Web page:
Illustrative embodiments of certain concepts are now discussed. This discussion illustrates these concepts; it does not set forth all of their embodiments. Numerous other embodiments may be used in addition or instead. Details that are apparent are also often omitted to save space or for more effective presentation.
As illustrated in
The vehicle 101 may be any type of vehicle. It may be configured to travel on land, water or in air. It may include a motor or other propulsion means to propel the vehicle. It may be or include a truck. The truck may be converted to carry the gantry or specially built for this purpose.
The mobile platform 111 may be releasably secured to the vehicle 101 by any means, such as by clamps (not shown). The mobile platform 111 may include front extendable wheels 115 having an extendable height that is controlled by a height adjustment mechanism 117 and rear extendable wheels 119 having an extendable height that is controlled by an adjustment mechanism 121. The front extendable wheels 115 and the rear extendable wheels 119 are illustrated in
The gantry system is illustrated in
Upon arrival at the construction site, the extendable wheels 115 and 119 may be lowered using the height adjustment mechanisms 117 and 121, respectively, so that they engage the ground. The mobile platform 111 may then be detached from the vehicle 101 and rolled away from it. The wheels 115 and 119 may be locked in the sideways position during this process, as illustrated in
Any means may be used to cause the mobile platform 111 to be rolled away from the vehicle 101. For example, the mobile platform 111 may simply be pushed or pulled by hand. One or more electric motors may or may not be coupled to one or more of the wheels 115 and/or 119 and may be used in addition or instead. These motors may be gasoline or electric or any other type. If electric and attached to the mobile platform 111, the mobile platform 111 may be teetered to the vehicle 101 by an electrical chord over which electricity may be supplied from the vehicle 101 to the motors.
If motors are used, they may be controlled manually by a motor controller mounted on the vehicle 101, the mobile platform 111, and/or elsewhere. In lieu of or in addition to being controlled by a person, the motor controller and platform release mechanism may be controlled by a computer so as to cause the entire separation and roll-away process to be partially or fully automated.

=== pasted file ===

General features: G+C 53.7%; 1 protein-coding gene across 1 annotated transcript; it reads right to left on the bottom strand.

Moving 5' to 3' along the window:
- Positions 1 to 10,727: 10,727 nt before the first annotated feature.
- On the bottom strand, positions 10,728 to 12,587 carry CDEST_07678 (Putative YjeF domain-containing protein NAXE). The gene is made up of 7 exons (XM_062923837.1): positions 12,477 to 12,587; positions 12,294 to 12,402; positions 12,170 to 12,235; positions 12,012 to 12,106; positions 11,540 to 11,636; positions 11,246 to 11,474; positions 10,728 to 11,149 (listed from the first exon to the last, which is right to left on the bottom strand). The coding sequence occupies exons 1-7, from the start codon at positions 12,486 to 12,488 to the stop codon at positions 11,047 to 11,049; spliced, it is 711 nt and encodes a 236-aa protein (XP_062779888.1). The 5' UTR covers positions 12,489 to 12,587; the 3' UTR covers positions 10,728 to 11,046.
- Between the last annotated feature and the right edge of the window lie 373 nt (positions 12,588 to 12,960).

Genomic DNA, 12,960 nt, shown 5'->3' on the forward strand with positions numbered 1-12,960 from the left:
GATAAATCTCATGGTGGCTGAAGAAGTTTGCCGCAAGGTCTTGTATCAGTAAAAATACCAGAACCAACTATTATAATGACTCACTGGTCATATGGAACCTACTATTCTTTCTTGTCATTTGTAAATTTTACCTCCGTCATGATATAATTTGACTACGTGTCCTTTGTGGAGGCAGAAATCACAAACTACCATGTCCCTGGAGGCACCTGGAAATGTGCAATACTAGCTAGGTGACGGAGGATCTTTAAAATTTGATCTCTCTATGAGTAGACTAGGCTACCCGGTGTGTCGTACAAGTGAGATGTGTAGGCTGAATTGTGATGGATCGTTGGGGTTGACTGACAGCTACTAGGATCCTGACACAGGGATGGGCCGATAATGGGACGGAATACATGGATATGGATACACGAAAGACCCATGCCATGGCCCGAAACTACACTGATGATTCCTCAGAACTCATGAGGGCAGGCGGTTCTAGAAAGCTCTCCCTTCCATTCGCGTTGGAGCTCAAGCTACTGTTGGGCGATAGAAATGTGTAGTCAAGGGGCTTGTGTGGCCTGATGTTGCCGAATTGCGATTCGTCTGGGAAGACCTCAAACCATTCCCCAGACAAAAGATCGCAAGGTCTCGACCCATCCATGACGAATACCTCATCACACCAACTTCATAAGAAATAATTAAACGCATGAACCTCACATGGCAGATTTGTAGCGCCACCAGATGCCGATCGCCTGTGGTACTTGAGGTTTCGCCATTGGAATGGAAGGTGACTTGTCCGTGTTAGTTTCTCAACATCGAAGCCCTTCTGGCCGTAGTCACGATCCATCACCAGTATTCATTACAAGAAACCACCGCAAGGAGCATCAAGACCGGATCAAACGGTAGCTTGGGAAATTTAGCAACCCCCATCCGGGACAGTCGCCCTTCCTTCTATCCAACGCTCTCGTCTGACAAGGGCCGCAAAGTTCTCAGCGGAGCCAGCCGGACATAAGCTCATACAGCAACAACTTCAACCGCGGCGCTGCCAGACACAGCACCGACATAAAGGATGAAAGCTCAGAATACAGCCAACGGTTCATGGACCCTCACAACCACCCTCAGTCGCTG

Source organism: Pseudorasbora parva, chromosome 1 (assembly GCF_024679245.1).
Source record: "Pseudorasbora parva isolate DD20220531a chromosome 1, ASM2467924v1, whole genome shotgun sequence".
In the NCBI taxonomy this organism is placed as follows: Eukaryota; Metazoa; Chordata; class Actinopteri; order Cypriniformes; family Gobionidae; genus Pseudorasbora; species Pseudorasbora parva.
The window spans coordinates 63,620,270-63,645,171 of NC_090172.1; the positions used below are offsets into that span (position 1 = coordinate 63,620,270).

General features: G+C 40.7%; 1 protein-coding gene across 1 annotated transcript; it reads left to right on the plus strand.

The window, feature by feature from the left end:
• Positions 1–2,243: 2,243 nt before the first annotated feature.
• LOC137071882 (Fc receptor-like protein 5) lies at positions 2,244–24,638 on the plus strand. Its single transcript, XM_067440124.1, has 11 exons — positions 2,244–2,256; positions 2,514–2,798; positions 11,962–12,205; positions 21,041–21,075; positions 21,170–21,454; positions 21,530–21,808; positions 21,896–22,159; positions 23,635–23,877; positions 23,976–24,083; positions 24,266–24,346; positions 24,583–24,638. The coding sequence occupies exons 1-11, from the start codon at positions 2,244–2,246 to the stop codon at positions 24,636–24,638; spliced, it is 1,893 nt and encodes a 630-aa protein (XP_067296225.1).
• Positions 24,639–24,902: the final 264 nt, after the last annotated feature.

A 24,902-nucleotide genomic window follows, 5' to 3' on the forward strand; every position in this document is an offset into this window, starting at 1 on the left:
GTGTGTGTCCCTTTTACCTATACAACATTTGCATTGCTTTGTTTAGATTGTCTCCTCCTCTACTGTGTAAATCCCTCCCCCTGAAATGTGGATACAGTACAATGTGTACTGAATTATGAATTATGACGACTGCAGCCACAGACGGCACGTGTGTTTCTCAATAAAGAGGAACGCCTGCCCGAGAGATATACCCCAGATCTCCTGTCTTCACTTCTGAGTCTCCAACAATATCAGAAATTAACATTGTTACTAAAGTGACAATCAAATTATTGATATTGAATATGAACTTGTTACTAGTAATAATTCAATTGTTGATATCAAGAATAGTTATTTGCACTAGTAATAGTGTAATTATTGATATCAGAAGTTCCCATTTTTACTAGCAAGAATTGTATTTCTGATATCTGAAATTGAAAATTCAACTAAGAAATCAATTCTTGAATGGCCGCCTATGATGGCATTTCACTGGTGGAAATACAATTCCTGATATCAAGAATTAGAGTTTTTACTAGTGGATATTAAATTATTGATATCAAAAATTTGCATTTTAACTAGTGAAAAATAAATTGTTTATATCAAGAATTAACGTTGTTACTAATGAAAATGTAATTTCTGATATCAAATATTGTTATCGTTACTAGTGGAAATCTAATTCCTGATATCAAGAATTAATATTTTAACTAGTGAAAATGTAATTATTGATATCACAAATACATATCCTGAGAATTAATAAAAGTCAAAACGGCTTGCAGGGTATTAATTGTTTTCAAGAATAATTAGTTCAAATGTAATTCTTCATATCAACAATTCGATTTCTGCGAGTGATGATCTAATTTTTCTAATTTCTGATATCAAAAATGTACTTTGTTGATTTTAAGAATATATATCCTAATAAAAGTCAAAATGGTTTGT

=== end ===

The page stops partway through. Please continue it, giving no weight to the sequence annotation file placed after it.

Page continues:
As shown in
After being rolled apart from the vehicle 101, an alignment process may be implemented for the purpose of aligning the mobile rail 113 on the mobile platform 111 with the vehicle rail 109 on the vehicle platform 107.
The alignment process may ensure that the mobile rail 113 is not offset longitudinally by a significant amount from the vehicle rail 109. In practice, no adjustment may be necessary, particularly if the construction site is relatively flat and the wheels 115 and 119 were locked in the position shown in
The alignment process may also or instead ensure that the mobile rail 113 is substantially parallel with the vehicle rail 109 and separated by the length of the bridge 103. The platform 111 may be rolled laterally as needed to effectuate this alignment, again with or without the use of one or more motors.
After the platform 111 and the vehicle 101 are aligned, as described above, stabilizers may be applied to ensure that both remain in their aligned positions. The stabilizers may include outriggers, wheel locks, spikes and tensioned cables, and/or servo-driven active counterweights (similar to what is used in modern high rises to damp an earthquake).
The mobile rail 113 may then be aligned so that it is in the same horizontal plane as the vehicle rail 109. This may be effectuated by appropriate adjustments to the height adjustment mechanisms 117 and/or 121. Hydraulic pistons, electric motors, and/or other devices may be used in connection with this effort. These devices may be part of the adjustment mechanisms 117 and/or 121 or separate from them. These devices may be controlled manually and/or with a computer so as to partially or fully automate the alignment process.